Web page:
Today’s edition of our 3D printing news digest Sliced, asks
the following: How do you redirect sound with 3D printing? Will
3D printers ever find a place in mechanics’ shops? Are 3D
printed hypersonic warheads viable? All this and more from Duke
University, PostNord, GKN Powder Metallurgy and the 3MF
Metamaterials, soluble supports and more
Researchers at Duke
University, Carolina, have used 3D
printing to create a device that can control and redirect
soundwaves almost perfectly. The device is made from a kind of
metamaterial, which controls and redirects sound through
its structure, rather than through their chemical composition.
Researchers say the device has applications for sonar
design and experimental demonstration of bianisotropic
metasurfaces for scattering-free manipulation of acoustic
wavefronts” is available to read in the Nature
Researchers at Nanyang Technological
University have enhanced the strength and ductility of 316L
stainless steel, by using selective laser melting. They
achieved improvements by in-process engineering of the steel’s
crystallographic texture. The
paper titled “Simultaneously enhanced strength
and ductility for 3D-printed stainless steel 316L by selective
laser melting” is published in the NPG Asia Materials
Airwolf 3D’s patent-pending HydroFill
Water-Soluble Support has been reformulated to improve the
quality and performance of the material.
The metamaterial surface
has been engineered to control the reflection of incoming sound
waves. Photo via Duke University.
PostNord partners with 3YOURMIND
Strålfors, a communications solutions provider
in Denmark, which recently added an on-demand
3D printing delivery service, has
partnered with 3YOURMIND
to use their software platforms to optimize the new
Scanning arteries with light
Researchers at Aalto
University, Finland, are using
super-hydrophobic interfaces to create hollow structures in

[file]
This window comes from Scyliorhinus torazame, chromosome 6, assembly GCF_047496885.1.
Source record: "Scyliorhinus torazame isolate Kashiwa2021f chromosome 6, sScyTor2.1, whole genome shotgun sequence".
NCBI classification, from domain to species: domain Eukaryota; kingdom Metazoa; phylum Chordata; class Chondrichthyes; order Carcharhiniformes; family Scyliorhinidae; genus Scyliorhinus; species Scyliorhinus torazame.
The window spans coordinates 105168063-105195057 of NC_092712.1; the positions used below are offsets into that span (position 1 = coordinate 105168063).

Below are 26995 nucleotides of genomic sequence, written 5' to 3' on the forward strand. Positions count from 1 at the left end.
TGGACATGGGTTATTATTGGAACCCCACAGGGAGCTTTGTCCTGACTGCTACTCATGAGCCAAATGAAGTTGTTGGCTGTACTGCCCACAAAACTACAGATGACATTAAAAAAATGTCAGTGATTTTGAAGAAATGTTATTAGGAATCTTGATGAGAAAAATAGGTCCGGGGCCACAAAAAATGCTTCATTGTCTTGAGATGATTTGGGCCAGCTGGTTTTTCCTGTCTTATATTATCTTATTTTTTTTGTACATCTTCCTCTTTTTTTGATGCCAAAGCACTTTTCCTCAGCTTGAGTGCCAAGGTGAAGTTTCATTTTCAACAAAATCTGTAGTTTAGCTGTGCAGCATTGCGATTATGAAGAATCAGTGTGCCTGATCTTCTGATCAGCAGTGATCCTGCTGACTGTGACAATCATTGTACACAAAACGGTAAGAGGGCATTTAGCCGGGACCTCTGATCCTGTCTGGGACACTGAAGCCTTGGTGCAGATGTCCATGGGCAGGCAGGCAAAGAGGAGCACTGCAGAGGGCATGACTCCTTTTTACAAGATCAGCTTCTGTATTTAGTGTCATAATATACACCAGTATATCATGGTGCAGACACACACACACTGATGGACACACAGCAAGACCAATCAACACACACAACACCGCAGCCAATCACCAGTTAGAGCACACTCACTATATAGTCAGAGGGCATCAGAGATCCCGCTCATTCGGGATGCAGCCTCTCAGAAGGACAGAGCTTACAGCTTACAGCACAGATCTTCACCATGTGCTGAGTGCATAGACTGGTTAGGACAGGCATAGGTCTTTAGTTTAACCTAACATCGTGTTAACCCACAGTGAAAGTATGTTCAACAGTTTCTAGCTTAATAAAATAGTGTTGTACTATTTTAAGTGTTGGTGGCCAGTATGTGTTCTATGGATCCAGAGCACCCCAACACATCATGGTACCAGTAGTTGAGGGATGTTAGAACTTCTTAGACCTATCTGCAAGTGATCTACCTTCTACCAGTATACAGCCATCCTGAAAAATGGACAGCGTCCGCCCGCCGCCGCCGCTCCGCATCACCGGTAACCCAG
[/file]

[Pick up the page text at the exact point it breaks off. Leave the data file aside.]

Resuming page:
bacterial cellulose. The technique has been outlined in
paper published in the Materials Horizons
dental laboratory in Australia, has digitized the manufacture
of cobalt chrome removable partial dentures, using
metal 3D printers. Designed in CAD, the dentures were
printed in resin before being produced in cobalt chrome with
traditional lost-wax casting.
Starfish Engineering LLC, a startup associated
University, Indiana, U.S., has built a medical
imaging device that uses light to create a detailed picture of
arteries in the roof of the mouth. Starfish Engineering has
used 3D printing to build replicas of patients’ mouths with
accurately placed arteries.
Mapping arteries in the
mouth. Image via Purdue University.
Hypersonic warheads and the future of the local mechanics’
A partially 3D printed warhead for hypersonic weapons,
which travel five times faster than sound, is being tested in a
facility in Burnet, Texas. Created by Orbital ATK
for the U.S. Department of Defense, three out of five
major components have been fabricated on 3D printers.
Orbital ATK Program manager, Richard Truitt said,
“We are really happy to do this test with additive
manufactured parts because it’s going to tell us, does that
actually function the way a normal component would.”
Markus Josten, Global Sales Director at
GKN Powder Metallurgy, a producer of sintered
components and metal powders for 3D printing, has speculated
that in the next 10 to 20 years, 3D printing will be a common
sight in local mechanics’ shops. In a GKN Sinter Metals Blog
post, Josten has outlined his vision for the
growing role of 3D printing in the automotive aftermarket
Scientific and Industrial Research Organisation
(CSIRO) is looking for 3D printers to assist with
Data61 is a data innovation group based in Australia. Data61 is
specifically seeking a high-end, multi-material 3D printer to
assist with the organisation’s burgeoning soft robotics
Orbital ATK testing a
partially 3D printed hypersonic warhead. Photo via Orbital ATK.
3MF releases new extension for lattice-type geometry
Consortium, has released its new Beam Lattice
Specification Extension. The extension provides an entirely new
way of storing and transferring lattice-type geometry
information. The extension, now available for
download, has all the features of the 3MF Core
Specification, meaning materials, colors, build information and
much more can be found in one compact file.
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Featured image shows the testing of a partially 3D printed
hypersonic warhead. Photo via Orbital ATK.